Stack Overflow is a community of 4.7 million programmers, just like you, helping each other.

Join them; it only takes a minute:

Sign up
Join the Stack Overflow community to:
  1. Ask programming questions
  2. Answer and help your peers
  3. Get recognized for your expertise

I need to edit primary keys in several tables.

By default, symfony hides primary keys in New/Edit forms.

For example, can't edit table 'Tags' with only field 'tag' which is PK. Adding integer ID to this table is not exactly good db design.

Thanks in advance for your help.

share|improve this question
"Adding integer ID to this table is not exactly good db design." - given that you are now faced with the conundrum of editing the primary key value (and having to cascade those updates across any records that reference that value), I would suggest that perhaps the exact opposite is the case. – user212218 Jan 17 '12 at 22:17
up vote 0 down vote accepted

As stated by @Raise, the simple solution to this is to create an updatable 'ID' field to work alongside the primary key field which you can leave well alone.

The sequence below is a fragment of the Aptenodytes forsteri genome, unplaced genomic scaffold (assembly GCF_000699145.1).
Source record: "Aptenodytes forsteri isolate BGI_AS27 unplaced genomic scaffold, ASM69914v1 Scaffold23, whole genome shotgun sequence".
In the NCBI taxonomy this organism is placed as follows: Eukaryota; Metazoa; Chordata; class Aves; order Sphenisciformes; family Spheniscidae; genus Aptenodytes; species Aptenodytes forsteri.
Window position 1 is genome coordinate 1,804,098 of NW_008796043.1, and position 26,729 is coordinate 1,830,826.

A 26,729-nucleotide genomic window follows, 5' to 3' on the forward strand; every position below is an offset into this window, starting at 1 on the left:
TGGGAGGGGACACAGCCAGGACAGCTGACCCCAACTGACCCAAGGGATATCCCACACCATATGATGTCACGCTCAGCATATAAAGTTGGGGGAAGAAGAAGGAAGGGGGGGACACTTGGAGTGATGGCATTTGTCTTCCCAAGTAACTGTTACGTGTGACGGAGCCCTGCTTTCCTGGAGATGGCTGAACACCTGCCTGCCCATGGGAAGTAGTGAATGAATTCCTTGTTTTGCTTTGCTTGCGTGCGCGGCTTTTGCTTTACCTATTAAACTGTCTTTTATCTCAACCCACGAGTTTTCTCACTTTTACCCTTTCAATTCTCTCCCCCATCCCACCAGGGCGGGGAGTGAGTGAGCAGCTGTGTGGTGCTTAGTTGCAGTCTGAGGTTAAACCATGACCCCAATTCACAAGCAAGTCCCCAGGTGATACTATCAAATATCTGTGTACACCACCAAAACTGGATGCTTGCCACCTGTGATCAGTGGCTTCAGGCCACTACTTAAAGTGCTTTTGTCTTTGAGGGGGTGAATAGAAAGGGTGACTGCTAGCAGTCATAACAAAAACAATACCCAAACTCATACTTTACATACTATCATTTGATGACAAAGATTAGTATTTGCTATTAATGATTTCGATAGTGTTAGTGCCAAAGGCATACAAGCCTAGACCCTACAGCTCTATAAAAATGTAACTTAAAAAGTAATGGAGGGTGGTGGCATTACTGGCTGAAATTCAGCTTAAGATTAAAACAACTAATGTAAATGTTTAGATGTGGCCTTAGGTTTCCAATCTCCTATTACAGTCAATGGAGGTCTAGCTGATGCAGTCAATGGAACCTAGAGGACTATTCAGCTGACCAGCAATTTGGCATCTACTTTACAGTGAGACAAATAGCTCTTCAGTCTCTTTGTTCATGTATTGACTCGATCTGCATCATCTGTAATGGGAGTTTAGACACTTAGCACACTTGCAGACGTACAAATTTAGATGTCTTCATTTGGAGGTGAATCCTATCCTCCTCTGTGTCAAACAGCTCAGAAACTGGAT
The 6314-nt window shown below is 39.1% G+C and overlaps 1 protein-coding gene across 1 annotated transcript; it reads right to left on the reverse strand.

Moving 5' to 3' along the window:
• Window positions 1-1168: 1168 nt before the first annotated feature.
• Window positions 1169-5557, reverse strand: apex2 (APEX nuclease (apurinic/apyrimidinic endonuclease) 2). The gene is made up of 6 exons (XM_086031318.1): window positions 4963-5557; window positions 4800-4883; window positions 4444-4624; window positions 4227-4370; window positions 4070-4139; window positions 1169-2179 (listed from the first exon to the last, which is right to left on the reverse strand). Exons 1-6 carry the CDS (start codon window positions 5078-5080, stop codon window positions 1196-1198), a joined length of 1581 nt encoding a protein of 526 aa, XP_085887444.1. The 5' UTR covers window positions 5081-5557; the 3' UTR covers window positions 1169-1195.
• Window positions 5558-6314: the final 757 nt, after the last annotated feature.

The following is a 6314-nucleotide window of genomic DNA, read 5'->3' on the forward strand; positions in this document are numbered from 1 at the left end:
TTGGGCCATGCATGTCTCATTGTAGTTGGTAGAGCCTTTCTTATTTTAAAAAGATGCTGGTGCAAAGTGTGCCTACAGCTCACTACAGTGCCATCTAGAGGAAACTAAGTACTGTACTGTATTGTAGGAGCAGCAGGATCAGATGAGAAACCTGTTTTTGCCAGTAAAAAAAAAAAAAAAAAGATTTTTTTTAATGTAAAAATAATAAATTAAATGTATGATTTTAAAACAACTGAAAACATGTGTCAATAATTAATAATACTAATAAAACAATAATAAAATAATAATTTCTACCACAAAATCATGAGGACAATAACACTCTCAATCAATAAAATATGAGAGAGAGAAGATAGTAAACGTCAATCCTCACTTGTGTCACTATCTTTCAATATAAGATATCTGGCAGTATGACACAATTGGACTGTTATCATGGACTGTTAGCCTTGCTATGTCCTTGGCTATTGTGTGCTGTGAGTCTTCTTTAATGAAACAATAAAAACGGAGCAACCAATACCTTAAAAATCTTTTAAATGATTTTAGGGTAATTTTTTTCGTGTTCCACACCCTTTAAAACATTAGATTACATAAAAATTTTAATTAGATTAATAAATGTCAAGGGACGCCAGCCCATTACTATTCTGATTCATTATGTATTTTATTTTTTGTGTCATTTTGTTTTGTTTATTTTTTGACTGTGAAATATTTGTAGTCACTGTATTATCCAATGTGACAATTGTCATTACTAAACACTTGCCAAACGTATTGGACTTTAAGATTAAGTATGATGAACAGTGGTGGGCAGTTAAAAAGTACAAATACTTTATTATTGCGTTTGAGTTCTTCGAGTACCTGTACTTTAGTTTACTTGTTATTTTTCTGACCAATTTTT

share|improve this answer
I know this solution and I have been using it. Doing DB design right, this is not always a best approach. – olegsv May 20 '10 at 10:34
It's only the same as using a code a lá YouTube. Using a code means that the ID is not exposed to users. – Jon Winstanley May 27 '10 at 11:33

As you say, by "default" symfony hides the primary keys.

As such, you will need to modify the generator.yml to include the specific fields you need, and possibly force the type of the fields to 'text' so they do not render as 'plain'.

If this doesn't work, you can always extend the generator.yml to include pseudo fields for these primary key fields.

As an aside, integer auto-increment primary keys are very useful, and the general feeling is against you :)

share|improve this answer
Even if I open primary key in form class, symfony relies on primary key as editing anchor. Seems to me there is no simple way to implement that. And no, having two separate unique field is not always a good idea when designing a large database. – olegsv May 20 '10 at 10:37

Your Answer


By posting your answer, you agree to the privacy policy and terms of service.

Not the answer you're looking for? Browse other questions tagged or ask your own question.